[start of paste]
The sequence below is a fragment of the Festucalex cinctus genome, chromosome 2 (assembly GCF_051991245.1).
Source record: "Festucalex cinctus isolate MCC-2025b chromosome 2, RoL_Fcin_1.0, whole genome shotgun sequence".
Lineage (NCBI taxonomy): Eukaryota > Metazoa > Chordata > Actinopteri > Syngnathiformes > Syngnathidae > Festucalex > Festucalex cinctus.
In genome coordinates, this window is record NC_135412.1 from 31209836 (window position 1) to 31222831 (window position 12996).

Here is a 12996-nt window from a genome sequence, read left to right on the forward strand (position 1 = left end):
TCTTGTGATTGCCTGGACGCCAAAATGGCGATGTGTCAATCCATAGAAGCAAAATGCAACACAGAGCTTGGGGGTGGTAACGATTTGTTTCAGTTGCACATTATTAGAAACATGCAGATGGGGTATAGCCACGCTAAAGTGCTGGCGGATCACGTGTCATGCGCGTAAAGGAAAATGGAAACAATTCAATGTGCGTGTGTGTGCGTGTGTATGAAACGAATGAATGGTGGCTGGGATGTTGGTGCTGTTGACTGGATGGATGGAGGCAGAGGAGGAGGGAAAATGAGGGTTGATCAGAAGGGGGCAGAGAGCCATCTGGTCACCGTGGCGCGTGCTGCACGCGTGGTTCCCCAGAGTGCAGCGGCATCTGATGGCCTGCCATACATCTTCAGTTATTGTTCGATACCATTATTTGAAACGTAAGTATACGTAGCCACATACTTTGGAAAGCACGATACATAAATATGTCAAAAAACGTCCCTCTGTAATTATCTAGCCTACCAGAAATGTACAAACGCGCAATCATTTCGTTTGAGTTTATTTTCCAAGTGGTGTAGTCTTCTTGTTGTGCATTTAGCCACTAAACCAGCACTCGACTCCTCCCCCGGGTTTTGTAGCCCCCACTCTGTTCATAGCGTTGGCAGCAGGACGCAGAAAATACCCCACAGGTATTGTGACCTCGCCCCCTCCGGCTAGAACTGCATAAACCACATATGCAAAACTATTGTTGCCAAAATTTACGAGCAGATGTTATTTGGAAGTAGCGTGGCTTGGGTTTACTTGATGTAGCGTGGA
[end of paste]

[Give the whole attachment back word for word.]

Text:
The sequence below is a fragment of the Festucalex cinctus genome, chromosome 2 (assembly GCF_051991245.1).
Source record: "Festucalex cinctus isolate MCC-2025b chromosome 2, RoL_Fcin_1.0, whole genome shotgun sequence".
Lineage (NCBI taxonomy): Eukaryota > Metazoa > Chordata > Actinopteri > Syngnathiformes > Syngnathidae > Festucalex > Festucalex cinctus.
In genome coordinates, this window is record NC_135412.1 from 31209836 (window position 1) to 31222831 (window position 12996).

Here is a 12996-nt window from a genome sequence, read left to right on the forward strand (position 1 = left end):
TCTTGTGATTGCCTGGACGCCAAAATGGCGATGTGTCAATCCATAGAAGCAAAATGCAACACAGAGCTTGGGGGTGGTAACGATTTGTTTCAGTTGCACATTATTAGAAACATGCAGATGGGGTATAGCCACGCTAAAGTGCTGGCGGATCACGTGTCATGCGCGTAAAGGAAAATGGAAACAATTCAATGTGCGTGTGTGTGCGTGTGTATGAAACGAATGAATGGTGGCTGGGATGTTGGTGCTGTTGACTGGATGGATGGAGGCAGAGGAGGAGGGAAAATGAGGGTTGATCAGAAGGGGGCAGAGAGCCATCTGGTCACCGTGGCGCGTGCTGCACGCGTGGTTCCCCAGAGTGCAGCGGCATCTGATGGCCTGCCATACATCTTCAGTTATTGTTCGATACCATTATTTGAAACGTAAGTATACGTAGCCACATACTTTGGAAAGCACGATACATAAATATGTCAAAAAACGTCCCTCTGTAATTATCTAGCCTACCAGAAATGTACAAACGCGCAATCATTTCGTTTGAGTTTATTTTCCAAGTGGTGTAGTCTTCTTGTTGTGCATTTAGCCACTAAACCAGCACTCGACTCCTCCCCCGGGTTTTGTAGCCCCCACTCTGTTCATAGCGTTGGCAGCAGGACGCAGAAAATACCCCACAGGTATTGTGACCTCGCCCCCTCCGGCTAGAACTGCATAAACCACATATGCAAAACTATTGTTGCCAAAATTTACGAGCAGATGTTATTTGGAAGTAGCGTGGCTTGGGTTTACTTGATGTAGCGTGGA